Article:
WINNIPEG -- Manitoba’s First Nation communities continue to face more severe outcomes from COVID-19, recent data from the Manitoba First Nations COVID-19 Pandemic Response Coordination Team (PRCT) shows.

Since last Friday, Nov. 6, the PRCT counted 312 new cases of COVID-19 among First Nation members. That brings the total number of cases among First Nation peoples to 1,628. that is 16 per cent of the province’s total number of cases.

Currently, there are 53 First Nation members in hospital with 13 of those cases in the intensive care unit. Based on the latest data from the Manitoba government, First Nation members make up 23 per cent and 38 per cent of all hospitalizations and ICU patients, respectively.

Thirteen deaths were also recorded by the PRCT in the last seven days with the median age of death recorded at 60-years-old.

“The median age of First Nation people who die of COVID-19 is almost a full decade younger than that for other Manitobans," Dr. Marcia Anderson said during a Facebook live update with the Assembly of Manitoba First Nations on Friday.

“Our need to act aggressively and urgently is even beyond that for the rest of the population.”

Twenty six First Nation communities in Manitoba currently have active COVID-19 cases, almost half of all First Nations in Manitoba.

This week, $61.4 million in funding was sent by the federal government to help First Nation communities battle the virus.

“There will be resources going to communities, there will be additional resources to address the overburden of our health system,” said Grand Chief Arlen Dumas of the Assembly of Manitoba Chiefs, adding that some of the funds will be used to set up alternative isolation accommodations.

“It’s quite a significant contribution from our First Nation leadership to try and provide additional care and coverage,” he said.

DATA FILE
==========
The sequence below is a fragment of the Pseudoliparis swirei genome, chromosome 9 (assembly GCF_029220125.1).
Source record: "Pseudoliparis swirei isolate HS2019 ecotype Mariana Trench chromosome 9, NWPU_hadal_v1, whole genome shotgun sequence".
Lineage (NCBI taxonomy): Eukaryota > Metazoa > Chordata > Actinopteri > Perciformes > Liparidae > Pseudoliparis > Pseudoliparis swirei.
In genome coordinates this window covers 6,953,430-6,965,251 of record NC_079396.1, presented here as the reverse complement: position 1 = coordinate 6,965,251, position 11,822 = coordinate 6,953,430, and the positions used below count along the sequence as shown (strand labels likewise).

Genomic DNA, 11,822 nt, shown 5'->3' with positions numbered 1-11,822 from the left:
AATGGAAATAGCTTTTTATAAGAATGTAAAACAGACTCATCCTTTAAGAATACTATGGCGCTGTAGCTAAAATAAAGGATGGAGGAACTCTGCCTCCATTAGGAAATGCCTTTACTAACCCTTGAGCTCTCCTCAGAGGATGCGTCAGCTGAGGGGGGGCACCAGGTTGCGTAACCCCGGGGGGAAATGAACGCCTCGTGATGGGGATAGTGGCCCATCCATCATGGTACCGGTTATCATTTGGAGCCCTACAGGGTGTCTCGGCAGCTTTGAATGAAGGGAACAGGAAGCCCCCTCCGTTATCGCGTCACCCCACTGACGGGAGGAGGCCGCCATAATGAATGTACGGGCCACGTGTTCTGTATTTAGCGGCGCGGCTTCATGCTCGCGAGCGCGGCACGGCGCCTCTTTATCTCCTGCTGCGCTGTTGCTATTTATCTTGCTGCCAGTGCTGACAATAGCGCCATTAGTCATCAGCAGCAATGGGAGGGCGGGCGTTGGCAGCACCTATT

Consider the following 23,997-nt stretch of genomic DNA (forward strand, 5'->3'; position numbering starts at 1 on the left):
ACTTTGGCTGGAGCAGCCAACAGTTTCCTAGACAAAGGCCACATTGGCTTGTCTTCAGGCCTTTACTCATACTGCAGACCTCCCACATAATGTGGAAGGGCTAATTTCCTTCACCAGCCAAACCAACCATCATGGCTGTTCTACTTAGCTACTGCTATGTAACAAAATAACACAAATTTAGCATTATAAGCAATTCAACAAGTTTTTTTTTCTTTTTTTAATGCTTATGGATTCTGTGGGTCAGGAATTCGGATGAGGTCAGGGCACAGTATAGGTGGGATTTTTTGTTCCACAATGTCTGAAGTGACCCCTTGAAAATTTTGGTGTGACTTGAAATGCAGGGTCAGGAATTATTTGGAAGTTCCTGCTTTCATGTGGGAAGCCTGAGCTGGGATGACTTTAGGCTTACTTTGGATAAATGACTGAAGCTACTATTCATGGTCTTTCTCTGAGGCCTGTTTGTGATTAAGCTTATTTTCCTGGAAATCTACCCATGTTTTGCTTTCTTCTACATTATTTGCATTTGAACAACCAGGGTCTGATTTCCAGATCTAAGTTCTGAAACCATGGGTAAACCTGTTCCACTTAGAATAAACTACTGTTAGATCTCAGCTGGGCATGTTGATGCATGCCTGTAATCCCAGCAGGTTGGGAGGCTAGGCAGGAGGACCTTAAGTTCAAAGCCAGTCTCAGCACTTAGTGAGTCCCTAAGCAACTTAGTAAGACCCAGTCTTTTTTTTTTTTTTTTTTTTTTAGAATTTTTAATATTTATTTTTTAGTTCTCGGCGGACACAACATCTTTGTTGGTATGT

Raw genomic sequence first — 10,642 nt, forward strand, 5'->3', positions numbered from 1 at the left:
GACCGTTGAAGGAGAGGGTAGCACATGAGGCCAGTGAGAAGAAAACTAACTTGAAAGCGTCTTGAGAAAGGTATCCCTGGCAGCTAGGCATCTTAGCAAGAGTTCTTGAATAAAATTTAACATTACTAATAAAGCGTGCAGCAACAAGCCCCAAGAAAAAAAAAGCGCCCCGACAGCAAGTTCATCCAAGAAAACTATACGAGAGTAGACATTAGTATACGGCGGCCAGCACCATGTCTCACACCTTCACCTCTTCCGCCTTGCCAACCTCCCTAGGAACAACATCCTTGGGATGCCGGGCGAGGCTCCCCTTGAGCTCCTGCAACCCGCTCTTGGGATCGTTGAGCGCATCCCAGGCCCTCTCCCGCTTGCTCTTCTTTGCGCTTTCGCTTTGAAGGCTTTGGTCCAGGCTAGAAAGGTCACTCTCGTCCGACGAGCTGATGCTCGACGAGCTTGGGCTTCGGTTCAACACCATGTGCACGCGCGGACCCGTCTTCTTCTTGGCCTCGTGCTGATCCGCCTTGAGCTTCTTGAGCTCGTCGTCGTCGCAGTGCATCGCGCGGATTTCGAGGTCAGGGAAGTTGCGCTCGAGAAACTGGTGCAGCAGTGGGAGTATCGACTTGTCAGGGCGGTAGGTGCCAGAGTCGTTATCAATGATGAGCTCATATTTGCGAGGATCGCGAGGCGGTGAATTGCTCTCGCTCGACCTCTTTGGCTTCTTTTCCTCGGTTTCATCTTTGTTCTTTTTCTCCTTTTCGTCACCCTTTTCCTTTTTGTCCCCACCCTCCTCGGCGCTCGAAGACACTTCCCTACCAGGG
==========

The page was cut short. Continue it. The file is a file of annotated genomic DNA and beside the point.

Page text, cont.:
Case rates among Indigenous Manitobans are also climbing in off-reserve urban and rural areas, particularly in Winnipeg. In the Winnipeg Regional Health Authority, 582 COVID-19 cases among First Nation members have been documented, the most among all Manitoba health regions.

“Many of our citizens are in the cities out of necessity, seeking to have housing, seeking to have opportunity,” said Southern Chiefs’ Organization Grand Chief Jerry Daniels. “But they come up against challenges even there.”

Daniels notes that inadequate housing, a lack of access to health care and underlying health conditions are likely leading to the high rate of transmission and hospitalizations among Indigenous Manitobans in the Winnipeg region.

It’s not all grim news.

Peguis First Nation, which had one of the highest rates of COVID-19 among any First Nation community up until a few weeks ago, has managed to bring down its caseload.

Council adopted a strict 14-day lockdown on Nov. 1 that included a curfew, restricted access at checkpoints into the community, and closures of all non-essential businesses. 

Every third day the community entered a “relaxed lockdown” to allow one member of a household head out and restock on supplies. 

The measure has proven successful in cutting down the number of active cases from 78 at the start of the lockdown to 21 today, according to figures provided by Peguis Chief Glenn Hudson.

The number of people in isolation due COVID-19 has also dropped, from over 200 at the start of the lockdown to just over 100 currently in isolation. 

While lockdown is likely to be extended – it is set to end on Sunday – Hudson says the model may be useful elsewhere. 

“I think it can be used more broadly across Manitoba and in the City of Winnipeg," said Chief Hudson. “Obviously it will take buy-in though from the community at-large, the people of Manitoba and the people of the City of Winnipeg.”